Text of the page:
Valium is a brand name for a drug called diazepam, which was the second benzodiazepine drug that was synthesized. It was approved for use in 1960, and by the 1970s, it was one of the most popular drugs in the world. Valium is a central nervous system depressant that is used for its sedative-hypnotic capabilities. It’s often prescribed for people with insomnia and anxiety disorders. It can also be used to treat vertigo, muscle spasms, and seizures. Valium is GABAergic, which means it works by interacting with a chemical messenger called gamma-aminobutyric acid (GABA) to facilitate sedation and relaxation. However, long-term use or abuse can cause chemical changes in the brain that lead to dependence and addiction.
Signs Of Valium Addiction
Valium addiction would be diagnosed as a severe substance use disorder, which is characterized by compulsive use of a drug. Addiction is often identified by continuous drug use despite consequences like health or relationship problems. Addiction can have an effect on multiple areas of your life. Though it may cause physical symptoms, it may also cause social consequences as well, like poor performance at work. Other signs can include:
- Strange sleep patterns
- Uncomfortable symptoms when you try to quit
- Trying and failing to cut back
- Hiding drugs
- Lying about drug use
- Struggling at work or school
What Is Involved In Valium Addiction Treatment?
Addiction can be a chronic disease, but it’s treatable. Addiction treatment should be tailored to your individual needs. It should also address multiple aspects of your life, including physical, psychological, and social needs. According to the American Society of Addiction Medicine (ASAM), there are four main levels of care in addiction treatment: medical detox, inpatient, intensive outpatient, and outpatient. Detox is designed for people that may encounter severe withdrawal symptoms. Depressants like Valium can cause dangerous symptoms like seizures during withdrawal, so you may need to start with detox.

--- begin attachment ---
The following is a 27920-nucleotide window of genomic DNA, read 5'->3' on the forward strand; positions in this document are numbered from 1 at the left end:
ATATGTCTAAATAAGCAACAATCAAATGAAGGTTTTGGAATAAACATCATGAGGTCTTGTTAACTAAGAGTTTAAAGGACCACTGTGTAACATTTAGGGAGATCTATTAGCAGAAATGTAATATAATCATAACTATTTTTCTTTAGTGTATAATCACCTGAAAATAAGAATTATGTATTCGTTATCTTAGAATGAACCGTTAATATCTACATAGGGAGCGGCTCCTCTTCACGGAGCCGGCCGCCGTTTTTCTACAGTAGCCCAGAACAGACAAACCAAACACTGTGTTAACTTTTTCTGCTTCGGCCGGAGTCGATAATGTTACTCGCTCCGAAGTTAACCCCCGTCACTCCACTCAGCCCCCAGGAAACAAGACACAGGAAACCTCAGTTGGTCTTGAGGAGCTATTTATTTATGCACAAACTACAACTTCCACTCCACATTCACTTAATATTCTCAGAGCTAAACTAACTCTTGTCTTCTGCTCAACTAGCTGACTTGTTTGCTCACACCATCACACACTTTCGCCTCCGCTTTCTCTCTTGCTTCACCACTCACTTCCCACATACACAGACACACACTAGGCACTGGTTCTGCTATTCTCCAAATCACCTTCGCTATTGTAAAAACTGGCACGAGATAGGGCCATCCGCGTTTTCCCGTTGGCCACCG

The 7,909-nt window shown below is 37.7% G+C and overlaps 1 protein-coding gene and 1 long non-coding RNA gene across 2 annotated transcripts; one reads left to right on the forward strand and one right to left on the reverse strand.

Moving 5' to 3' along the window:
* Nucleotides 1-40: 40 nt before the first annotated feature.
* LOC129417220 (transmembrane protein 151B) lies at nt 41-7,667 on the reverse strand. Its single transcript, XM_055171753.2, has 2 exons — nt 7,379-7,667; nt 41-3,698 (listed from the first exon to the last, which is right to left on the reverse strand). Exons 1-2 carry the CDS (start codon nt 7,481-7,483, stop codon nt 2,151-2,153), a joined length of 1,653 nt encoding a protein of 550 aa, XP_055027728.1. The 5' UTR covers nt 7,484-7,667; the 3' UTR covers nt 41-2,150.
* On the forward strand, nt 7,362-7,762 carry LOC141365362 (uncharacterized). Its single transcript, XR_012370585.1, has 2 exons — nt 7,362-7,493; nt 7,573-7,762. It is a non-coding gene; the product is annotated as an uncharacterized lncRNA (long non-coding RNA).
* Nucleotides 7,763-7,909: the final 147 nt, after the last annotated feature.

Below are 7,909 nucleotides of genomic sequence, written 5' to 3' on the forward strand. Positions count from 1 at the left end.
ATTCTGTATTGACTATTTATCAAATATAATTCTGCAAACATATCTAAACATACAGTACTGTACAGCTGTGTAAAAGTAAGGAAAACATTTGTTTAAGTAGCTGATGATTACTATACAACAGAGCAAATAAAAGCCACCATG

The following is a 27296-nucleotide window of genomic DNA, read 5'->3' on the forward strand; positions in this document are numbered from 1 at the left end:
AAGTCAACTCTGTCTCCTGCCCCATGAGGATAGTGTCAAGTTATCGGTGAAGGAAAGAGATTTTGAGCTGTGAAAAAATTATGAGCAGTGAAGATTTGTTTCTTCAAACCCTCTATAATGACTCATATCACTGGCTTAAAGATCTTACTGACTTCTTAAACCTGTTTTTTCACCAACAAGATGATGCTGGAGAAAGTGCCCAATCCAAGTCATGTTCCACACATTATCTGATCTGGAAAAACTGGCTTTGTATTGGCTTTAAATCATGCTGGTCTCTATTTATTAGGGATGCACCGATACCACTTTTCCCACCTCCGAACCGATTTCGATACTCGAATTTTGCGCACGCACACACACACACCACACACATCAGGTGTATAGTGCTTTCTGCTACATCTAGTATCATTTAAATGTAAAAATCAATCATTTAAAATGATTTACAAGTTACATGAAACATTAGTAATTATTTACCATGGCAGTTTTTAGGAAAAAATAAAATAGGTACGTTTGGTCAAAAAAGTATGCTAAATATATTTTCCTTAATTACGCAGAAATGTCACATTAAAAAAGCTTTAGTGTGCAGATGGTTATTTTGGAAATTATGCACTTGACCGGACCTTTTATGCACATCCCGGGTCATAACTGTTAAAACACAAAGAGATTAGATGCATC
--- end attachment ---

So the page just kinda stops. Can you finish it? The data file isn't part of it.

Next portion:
Inpatient or residential treatment involves 24-hour medically monitored treatment for people with high-level medical or psychological needs. When you’re able to live at home, you can move on to outpatient services. Intensive outpatient treatment includes more than nine hours of services per week, while outpatient treatment involves fewer than nine hours per day.
How Dangerous Is Valium?
Valium is relatively safe when it’s taken as prescribed, but it can become dangerous when it’s abused or taken for too long. The drug can cause respiratory depression and slow your heart rate if taken in high doses. In fatal overdoses, this can lead to oxygen deprivation and death. Benzodiazepines don’t lead to life-threatening overdoses as quickly as other prescription depressants like barbiturates, but with high enough doses, they can. Benzos are more likely to cause fatal overdose symptoms when they’re mixed with opioids or other depressants. It’s important to avoid drinking alcohol or taking other medications with benzodiazepines before speaking to a doctor.
Depressants like Valium can also cause dangerous symptoms during withdrawal. Withdrawal symptoms can cause seizures, heart palpitations, and extreme confusion or panic. In severe cases, this can lead to heart failure or fevers that can be life-threatening. If you believe you’ve become chemically dependent, speak to a doctor before quitting cold turkey.